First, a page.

We Gather Together
Now that autumn has arrived and winter is just around the corner, it is time to turn our attention to making our indoor spaces as comfortable and inviting as possible. Feng shui teaches that the more time one spends in a place, the more influence it has on your life.
The bedroom is the place where most folks spend more time at home than anywhere else, making it the most important room from this point of view. The bedroom is the last thing you see at night and the first thing you see in the morning.
Past articles in this publication have given tips on how to maximize the good energy in one’s bedroom, so consult those articles online if you missed them or need a refresher. Let’s look at another well used room in the home, the one where many of us spend more of our waking hours than any other. Whether it’s a living room, family room, great room or den, the room where the family gathers is the heart of the home.
These rooms reflect the finances, status and careers of householders. They draw helpful guests, friends and relatives into the house. They collect the energy of/for the entire family, and these rooms should feel active and secure.
It is desirable that the main living room be on the same level as the entryway and easily available from it, not down a long hallway. It should be easily accessible from the entranceway so that the comfort of home greets residents and guests as they arrive.
Feng shui would dictate that it be separate from other rooms with visible partitions. Open floor plans were not popular in ancient China. As is common in most cultures, feng shui values having walls for backing up seating areas for support.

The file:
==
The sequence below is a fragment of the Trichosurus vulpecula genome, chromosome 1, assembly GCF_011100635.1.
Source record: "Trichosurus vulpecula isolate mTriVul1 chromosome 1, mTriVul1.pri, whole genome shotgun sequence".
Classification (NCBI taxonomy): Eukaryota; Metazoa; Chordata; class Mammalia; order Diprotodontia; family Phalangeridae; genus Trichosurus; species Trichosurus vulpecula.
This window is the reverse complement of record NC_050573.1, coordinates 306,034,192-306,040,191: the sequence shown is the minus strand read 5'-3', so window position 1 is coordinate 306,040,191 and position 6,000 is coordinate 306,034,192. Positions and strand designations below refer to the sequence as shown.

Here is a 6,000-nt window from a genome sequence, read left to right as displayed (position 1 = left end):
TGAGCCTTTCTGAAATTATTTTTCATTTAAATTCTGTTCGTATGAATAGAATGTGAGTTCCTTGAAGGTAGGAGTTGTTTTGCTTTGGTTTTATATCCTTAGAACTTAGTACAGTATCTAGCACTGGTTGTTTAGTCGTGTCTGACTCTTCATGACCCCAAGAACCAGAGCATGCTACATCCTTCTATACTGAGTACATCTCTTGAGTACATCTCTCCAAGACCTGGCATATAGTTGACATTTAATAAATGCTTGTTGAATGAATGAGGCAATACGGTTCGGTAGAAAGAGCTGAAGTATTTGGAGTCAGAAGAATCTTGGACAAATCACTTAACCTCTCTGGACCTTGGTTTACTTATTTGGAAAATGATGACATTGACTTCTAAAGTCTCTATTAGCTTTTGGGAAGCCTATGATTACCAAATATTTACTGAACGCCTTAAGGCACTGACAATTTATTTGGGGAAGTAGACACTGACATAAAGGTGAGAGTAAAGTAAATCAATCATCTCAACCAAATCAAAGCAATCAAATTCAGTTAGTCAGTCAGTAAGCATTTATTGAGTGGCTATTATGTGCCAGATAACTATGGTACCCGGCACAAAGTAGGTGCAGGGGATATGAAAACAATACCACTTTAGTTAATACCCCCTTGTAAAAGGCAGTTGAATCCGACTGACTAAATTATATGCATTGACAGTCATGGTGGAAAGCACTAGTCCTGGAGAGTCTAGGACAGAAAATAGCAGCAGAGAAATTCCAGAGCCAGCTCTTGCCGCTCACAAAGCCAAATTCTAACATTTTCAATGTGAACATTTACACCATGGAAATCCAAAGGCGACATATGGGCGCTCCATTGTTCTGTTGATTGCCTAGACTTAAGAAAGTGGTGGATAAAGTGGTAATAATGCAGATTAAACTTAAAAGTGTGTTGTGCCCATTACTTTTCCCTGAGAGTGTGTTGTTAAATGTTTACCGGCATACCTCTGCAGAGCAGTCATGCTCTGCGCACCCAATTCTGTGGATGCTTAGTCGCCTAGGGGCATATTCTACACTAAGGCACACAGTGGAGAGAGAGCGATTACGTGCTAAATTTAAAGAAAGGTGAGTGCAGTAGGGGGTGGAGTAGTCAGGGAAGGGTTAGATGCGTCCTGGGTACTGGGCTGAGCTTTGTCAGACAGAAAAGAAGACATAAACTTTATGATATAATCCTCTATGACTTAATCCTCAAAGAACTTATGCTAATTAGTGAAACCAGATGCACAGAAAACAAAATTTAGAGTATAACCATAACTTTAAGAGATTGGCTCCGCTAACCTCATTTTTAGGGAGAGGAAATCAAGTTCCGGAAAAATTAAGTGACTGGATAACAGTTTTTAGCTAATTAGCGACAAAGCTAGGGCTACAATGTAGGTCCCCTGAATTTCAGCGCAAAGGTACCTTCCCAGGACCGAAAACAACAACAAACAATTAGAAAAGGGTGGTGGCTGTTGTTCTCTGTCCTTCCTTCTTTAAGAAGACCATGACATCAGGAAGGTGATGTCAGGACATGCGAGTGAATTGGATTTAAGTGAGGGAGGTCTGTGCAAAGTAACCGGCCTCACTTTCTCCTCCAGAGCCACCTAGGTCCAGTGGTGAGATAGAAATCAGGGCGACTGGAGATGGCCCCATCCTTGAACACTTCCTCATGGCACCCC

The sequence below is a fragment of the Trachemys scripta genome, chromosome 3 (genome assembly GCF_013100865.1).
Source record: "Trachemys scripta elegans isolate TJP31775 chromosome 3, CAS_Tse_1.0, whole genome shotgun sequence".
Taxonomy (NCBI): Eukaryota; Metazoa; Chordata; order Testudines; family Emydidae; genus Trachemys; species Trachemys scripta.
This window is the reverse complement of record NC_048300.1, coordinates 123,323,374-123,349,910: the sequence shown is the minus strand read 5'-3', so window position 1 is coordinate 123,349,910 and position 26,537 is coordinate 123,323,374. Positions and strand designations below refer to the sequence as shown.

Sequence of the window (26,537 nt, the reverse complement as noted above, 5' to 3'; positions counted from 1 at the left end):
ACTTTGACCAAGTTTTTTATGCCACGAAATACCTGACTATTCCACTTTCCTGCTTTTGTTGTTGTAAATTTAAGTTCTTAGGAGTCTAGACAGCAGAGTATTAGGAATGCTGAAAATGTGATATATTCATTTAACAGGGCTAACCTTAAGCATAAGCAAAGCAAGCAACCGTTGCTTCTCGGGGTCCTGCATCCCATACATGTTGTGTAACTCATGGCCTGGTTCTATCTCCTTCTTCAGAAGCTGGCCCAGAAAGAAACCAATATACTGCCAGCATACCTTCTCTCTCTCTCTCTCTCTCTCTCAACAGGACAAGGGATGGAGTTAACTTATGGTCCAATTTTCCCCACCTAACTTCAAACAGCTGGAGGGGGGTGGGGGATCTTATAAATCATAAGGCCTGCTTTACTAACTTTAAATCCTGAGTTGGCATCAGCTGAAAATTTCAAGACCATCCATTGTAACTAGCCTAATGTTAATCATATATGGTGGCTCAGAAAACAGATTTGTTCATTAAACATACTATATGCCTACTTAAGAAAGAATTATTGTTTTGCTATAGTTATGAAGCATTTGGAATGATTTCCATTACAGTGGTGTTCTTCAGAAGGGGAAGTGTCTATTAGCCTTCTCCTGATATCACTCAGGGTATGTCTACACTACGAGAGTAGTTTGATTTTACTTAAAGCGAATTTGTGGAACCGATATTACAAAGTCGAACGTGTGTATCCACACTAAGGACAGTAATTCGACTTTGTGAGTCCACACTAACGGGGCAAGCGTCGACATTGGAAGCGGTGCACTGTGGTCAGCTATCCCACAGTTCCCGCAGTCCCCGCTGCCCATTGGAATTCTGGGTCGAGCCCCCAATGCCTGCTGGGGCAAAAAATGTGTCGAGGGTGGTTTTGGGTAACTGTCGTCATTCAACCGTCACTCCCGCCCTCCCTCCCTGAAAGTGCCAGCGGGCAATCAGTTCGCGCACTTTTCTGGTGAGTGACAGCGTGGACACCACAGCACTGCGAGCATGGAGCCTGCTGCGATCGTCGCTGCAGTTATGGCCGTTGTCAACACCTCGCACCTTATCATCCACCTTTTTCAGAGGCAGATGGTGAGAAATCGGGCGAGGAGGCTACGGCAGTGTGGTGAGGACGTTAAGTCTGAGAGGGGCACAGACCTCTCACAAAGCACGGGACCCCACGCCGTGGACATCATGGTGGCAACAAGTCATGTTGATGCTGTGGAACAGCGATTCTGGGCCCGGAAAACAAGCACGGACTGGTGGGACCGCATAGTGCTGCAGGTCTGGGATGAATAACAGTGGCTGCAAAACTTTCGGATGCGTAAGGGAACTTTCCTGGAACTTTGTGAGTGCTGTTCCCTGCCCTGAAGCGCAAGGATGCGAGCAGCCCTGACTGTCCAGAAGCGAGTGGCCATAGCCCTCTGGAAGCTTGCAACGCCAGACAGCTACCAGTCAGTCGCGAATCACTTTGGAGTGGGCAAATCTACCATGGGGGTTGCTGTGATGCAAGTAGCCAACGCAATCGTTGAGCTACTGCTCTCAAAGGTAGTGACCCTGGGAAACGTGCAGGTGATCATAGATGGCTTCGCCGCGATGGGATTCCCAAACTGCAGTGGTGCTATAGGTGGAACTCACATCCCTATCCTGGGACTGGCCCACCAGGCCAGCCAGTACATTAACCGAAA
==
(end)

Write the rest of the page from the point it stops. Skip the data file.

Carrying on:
A maxim in the old West was to “Keep your back to the wall and your eye on the door”. It always feels more secure to be able to see what is coming. While it is desirable that the room be well lit by day and by night with no dark corners or areas, a wall of windows is seen as a negative circumstance.
Too many windows allow chi to disperse. If there are many windows in a row, one can use plants or feng shui crystals to circulate the chi back into the room rather than letting it dissipate. Windows or doors in the left back corner (as seen from the doorway) are especially problematic as this is the area of the room having to do with abundance and wealth. None of us want this energy to be allowed to ebb.
In addition to minimizing leaks of chi from too many windows or doors, it is good to be aware of physical leaks of air as well. Make sure that windows and doors seal properly. It is also good to have tight fireplace doors or at least a good damper to eliminate updrafts and chi leaks. Cleaning the chimney of a home should also be part of regular maintenance schedule.
Seating areas should be oriented to facilitate conversation. Seating lined up to face a television or a view makes interaction between people difficult. It is also desirable that seating areas not have exposed beams overhead.
Sitting under a beam exposes the sitter to heaviness and downward pressure from overhead. Some people are particularly sensitive to this and will be very uncomfortable. Beams also define boundaries and may lead to people feeling separated from each other. If the room also serves as a passageway between rooms, try to have seating areas arranged away from that path.
It is best if the main seating area is not located directly across from the doorway into the room. Chi flowing in through the door will bombard those sitting in its pathway. That said, it is desirable that the seat(s) where the householder(s) usually sit have a good view of the door (as well as the previously mentioned wall for support to the rear) in order to be able to see what is entering and be in a secure position.
Now is the time to take a good look at the arrangement of your gathering room(s) to make sure they provide the welcome and comfort you want for your family and guests in the months ahead, a time of the year when we spend more time inside our homes, and a time when families often gather to mark the holiday season.
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